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Challenge to Governments' Retention and Use of DNA Profile, Plus Criminal & ERISA Matters

By FindLaw Staff on August 13, 2010 | Last updated on March 21, 2019

Boroian v. Mueller, 09-1630, concerned a challenge to the district court's dismissal of the complaint for failure to state a claim upon which relief may be granted, in plaintiff's suit challenging the government's retention and use of his DNA profile and sample now that he has successfully completed his term of probation for his federal conviction for making a false statement in violation of 18 U.S.C. section 1001(a)(2).

In affirming, the court held that the present use of plaintiff's DNA profile - the retention and matching of his lawfully obtained profile against other profiles in the government database - does not constitute a search within the meaning of the Fourth Amendment.  Also, the plaintiff has not sufficiently alleged any other present or imminent uses of his DNA profile to support an argument that his profile is being subjected to a new search, and plaintiff has failed to allege any present or imminent analysis of his DNA sample, thus, providing no factual basis for the argument that a future analysis of his sample would constitute a separate Fourth Amendment search.  Lastly, the court held that plaintiff has waived his continuing seizure challenge to the retention of his sample.

US v. Rosa-Carino, 08-1220, concerned a challenge to defendants' convictions for participating in a large, international conspiracy to import by sea more than 5 kilograms of cocaine from nations in the Carribean.  In affirming the convictions, the court held that the evidence supports the jury's assessment that defendant had the requisite knowledge.  Also, the district court did not err in denying defendant's motion to preclude an officer from testifying as an expert on the price of drugs and the nature of drug organizations, nor in holding co-defendant responsible for 300 kilograms of cocaine.  The court held that the district court could easily conclude that co-defendant was at least as involved as his co-defendants.  Lastly, the district court did not abuse its discretion by concluding that a 235-month sentence fairly balanced mitigating factors and the seriousness of co-defendant's offense.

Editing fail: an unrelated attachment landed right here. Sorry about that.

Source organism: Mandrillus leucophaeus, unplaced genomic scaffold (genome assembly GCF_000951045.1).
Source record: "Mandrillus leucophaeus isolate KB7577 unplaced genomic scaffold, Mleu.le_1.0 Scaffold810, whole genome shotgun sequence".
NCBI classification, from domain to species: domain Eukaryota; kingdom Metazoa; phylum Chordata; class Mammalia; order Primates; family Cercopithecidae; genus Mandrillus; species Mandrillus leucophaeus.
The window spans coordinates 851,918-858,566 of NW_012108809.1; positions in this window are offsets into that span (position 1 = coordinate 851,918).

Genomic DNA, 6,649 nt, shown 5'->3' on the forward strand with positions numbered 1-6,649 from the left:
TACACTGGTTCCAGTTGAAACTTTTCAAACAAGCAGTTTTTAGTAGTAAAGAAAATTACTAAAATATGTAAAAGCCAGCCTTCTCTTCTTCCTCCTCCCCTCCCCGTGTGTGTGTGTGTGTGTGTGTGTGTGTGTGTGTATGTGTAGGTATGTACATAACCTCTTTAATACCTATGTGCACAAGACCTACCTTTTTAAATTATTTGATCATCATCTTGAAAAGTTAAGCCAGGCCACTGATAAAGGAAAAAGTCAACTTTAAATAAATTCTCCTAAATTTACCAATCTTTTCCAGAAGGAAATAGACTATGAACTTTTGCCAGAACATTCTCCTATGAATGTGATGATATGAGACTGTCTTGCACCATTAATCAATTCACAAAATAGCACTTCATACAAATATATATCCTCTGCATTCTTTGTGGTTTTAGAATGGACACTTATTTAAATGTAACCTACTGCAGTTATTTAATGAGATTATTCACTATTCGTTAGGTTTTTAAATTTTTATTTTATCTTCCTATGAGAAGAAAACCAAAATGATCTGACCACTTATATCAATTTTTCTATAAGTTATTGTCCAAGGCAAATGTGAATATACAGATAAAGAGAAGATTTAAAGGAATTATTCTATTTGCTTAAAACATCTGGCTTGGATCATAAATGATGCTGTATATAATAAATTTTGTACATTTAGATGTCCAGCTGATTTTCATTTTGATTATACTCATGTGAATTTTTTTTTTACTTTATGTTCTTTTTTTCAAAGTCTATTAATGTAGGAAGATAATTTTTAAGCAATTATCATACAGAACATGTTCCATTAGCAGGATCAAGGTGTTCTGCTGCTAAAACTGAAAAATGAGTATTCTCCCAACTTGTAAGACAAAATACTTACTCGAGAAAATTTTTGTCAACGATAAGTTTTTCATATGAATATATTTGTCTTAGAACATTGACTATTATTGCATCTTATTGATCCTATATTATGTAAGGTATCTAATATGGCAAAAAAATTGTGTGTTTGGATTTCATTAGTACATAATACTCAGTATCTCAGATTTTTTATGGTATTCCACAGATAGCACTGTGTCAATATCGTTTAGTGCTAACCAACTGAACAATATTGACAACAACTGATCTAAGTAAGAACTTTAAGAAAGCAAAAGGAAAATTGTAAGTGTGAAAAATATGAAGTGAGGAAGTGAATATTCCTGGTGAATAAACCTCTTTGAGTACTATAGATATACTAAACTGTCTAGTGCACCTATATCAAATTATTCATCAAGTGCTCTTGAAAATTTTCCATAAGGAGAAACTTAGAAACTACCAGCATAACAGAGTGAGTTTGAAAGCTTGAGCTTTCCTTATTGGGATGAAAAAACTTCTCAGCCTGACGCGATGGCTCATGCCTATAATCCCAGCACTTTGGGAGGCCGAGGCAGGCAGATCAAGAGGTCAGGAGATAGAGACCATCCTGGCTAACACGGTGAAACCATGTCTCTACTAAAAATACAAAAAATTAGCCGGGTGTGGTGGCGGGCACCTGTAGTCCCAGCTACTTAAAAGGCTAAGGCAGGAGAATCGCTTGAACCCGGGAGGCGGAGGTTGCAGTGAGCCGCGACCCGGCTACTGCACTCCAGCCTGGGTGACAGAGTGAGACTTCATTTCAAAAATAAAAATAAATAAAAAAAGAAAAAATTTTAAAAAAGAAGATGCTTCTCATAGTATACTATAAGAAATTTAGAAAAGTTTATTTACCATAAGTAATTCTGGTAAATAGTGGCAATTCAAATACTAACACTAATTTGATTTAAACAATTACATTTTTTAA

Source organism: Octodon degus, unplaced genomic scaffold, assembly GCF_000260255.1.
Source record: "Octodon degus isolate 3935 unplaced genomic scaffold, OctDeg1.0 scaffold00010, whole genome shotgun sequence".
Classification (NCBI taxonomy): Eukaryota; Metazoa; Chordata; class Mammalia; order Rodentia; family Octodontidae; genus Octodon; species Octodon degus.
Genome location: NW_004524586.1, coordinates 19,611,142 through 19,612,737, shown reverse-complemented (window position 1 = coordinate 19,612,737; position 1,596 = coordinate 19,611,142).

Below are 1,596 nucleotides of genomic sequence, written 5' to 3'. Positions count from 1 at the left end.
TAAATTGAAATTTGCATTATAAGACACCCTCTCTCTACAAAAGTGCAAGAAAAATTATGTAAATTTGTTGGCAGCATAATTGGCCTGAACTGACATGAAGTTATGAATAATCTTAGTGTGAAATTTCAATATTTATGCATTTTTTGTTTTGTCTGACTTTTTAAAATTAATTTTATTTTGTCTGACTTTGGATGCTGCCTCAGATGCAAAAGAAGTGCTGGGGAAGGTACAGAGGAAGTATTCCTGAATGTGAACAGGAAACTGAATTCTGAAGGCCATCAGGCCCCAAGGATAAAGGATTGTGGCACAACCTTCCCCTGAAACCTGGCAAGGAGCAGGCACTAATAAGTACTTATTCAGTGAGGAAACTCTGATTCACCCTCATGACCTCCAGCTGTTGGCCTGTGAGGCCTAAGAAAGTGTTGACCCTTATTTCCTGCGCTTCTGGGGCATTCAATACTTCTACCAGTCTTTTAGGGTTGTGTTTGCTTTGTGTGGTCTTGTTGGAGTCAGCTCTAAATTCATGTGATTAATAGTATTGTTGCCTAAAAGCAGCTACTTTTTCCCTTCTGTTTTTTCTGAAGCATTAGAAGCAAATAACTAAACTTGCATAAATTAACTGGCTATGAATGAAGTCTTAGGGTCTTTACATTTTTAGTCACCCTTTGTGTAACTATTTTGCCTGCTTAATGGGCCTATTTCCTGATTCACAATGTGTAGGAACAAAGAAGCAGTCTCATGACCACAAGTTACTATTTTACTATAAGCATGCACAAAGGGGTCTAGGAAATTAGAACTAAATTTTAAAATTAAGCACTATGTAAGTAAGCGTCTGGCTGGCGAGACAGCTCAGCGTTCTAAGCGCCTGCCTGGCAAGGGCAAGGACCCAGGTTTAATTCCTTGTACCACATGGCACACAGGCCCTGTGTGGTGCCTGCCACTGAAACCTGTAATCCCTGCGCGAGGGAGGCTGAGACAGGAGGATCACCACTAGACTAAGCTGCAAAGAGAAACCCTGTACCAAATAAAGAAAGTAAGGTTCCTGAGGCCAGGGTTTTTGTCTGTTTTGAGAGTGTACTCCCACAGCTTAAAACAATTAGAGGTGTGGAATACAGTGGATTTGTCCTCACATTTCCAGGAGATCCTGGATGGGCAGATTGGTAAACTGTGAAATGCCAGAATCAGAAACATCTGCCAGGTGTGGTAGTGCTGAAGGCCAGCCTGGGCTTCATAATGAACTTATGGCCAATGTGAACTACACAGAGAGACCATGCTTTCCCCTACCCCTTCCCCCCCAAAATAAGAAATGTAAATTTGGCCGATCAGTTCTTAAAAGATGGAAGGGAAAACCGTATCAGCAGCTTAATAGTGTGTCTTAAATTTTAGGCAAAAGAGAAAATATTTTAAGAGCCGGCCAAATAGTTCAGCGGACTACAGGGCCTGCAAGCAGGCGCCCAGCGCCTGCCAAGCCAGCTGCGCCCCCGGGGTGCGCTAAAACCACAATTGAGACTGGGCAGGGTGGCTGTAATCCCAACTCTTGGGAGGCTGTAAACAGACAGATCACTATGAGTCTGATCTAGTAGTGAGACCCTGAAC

Junta v. Thompson, 09-2333, concerned a challenge to the district court's denial of defendant's request for habeas relief from his 2002 conviction for involuntary manslaughter on the theory of unlawful killing by the commission of a battery.  In affirming, the court held that the Massachusetts Appeals Court's rejection of defendant's claim that the prosecution suppressed exculpatory evidence in violation of Brady was not unreasonable.

Griswold v. Driscoll, 09-2002, involved plaintiffs' suit against a Commissioner of Elementary and Secondary Education of Massachusetts, claiming that the Commissioner's revision of an advisory "curriculum guide" involving the Armenian genocide, in response to political pressure violated the First Amendment.  In affirming the district court's dismissal of the complaint, the court held that the revisions to the guide after its submission to legislative officials, even if made in response to political pressure, did not implicate the First Amendment.

Gastronomical Workers Union Local 610  v. Dorado Beach Hotel Corp., 08-2561, involved a suit brought by the trustees of a multi-employer pension fund against employers under 29 U.S.C. section 1132(a)(3), which supplies a cause of action in favor of an ERISA fiduciary, claiming that employers failed to make sufficient payments to keep the Fund in compliance with ERISA's minimum funding requirement for 2005.

The court vacated the district court's dollar-certain judgment as, the record states that, by the time the court entered the judgment, the deficiency may have vanished, and the record contains no explanation of the vanishing deficiency sufficient to salvage the judgment. The court also vacated the district court's order denying relief under section 502(g)(1) in light of the Supreme Court's decision in Hardt, and remanded for the district court to determine whether the trustees have achieved some degree of success on the merits, and decide whether to award attorneys' fees, costs, and/or other remedies encompassed within section 502(g)(1). Lastly, the court affirmed in part as, district court did not err in denying remediation under section 502(g)(2). 


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